92349854732933493424982745249,587
    Repeat up to 1 times: 
    92349854732933493424982745,249,587
    Repeat up to 2 times: 
    92349854732933493424982,745,249,587
    Repeat up to 7 times: 
    92349854,732,933,493,424,982,745,249,587
    Repeat up to 9999 times: 
    92,349,854,732,933,493,424,982,745,249,587
    If the 
    Repeat successful replacements
     check box is not selected, the assertion will stop after one pass and the resulting output would be "92349854732933493424982745249,587".
    Example: "Including matched substring"
    As described under 
    "Context Variables Created by This Assertion"
    , you can optionally save the "capture groups" that are automatically created by this assertion by entering a variable name in the assertion properties. You indicate the part of the pattern to be captured by enclosing them within parentheses. When the assertion is run, the matching part of the pattern is then captured and saved to the context variable when matched successfully.
    For example, suppose you have the following data:
    name="John Smith", phone=604-555-1234
    name="Sue Smith", phone=604-555-5678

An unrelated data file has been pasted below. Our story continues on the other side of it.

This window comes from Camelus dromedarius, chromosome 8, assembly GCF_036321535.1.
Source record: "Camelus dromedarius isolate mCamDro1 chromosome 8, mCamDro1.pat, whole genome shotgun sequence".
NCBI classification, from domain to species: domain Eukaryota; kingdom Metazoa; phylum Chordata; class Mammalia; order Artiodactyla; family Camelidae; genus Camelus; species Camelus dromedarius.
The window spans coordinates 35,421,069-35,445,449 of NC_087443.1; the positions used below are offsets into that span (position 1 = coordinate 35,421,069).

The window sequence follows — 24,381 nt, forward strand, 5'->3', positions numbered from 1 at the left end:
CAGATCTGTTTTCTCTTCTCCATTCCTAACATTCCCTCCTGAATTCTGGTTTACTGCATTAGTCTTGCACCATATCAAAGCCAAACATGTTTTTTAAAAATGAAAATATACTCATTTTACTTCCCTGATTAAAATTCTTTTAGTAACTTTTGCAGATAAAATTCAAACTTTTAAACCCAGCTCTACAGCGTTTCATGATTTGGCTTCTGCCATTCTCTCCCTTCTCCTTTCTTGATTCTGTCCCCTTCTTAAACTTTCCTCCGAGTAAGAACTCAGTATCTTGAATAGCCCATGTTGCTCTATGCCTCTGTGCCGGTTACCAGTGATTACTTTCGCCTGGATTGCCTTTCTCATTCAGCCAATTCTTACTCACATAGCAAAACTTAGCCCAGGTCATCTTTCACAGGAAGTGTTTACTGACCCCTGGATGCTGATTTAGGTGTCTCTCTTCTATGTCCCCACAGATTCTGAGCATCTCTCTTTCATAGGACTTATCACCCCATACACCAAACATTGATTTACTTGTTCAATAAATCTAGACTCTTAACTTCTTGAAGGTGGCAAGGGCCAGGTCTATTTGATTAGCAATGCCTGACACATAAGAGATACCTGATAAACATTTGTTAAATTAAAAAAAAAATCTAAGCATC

You wish to extract the phone number (which for this example we will assume that it is always in the xxx-xxx-xxxx format). This can be accomplished with the following regular expression:
    phone=(\d\d\d-\d\d\d-\d\d\d\d)
    Scenario 1:
     Run the assertion with the following settings:
    Stop searching after first successful match
     = 
    enabled
    Include matched substring in capture
     = 
    enabled
    Context variable
     = 
    p
    This will be the result:
    ${p[0]}
     = "phone=604-555-1234" 
    ${p[1]}
     = "604-555-1234"
    A few points to note about these results:
    • The variable "p" that is created is a multivalued context variable.
    • The first value in "p" (${p[0]}) contains the entire substring matched by the regular expression.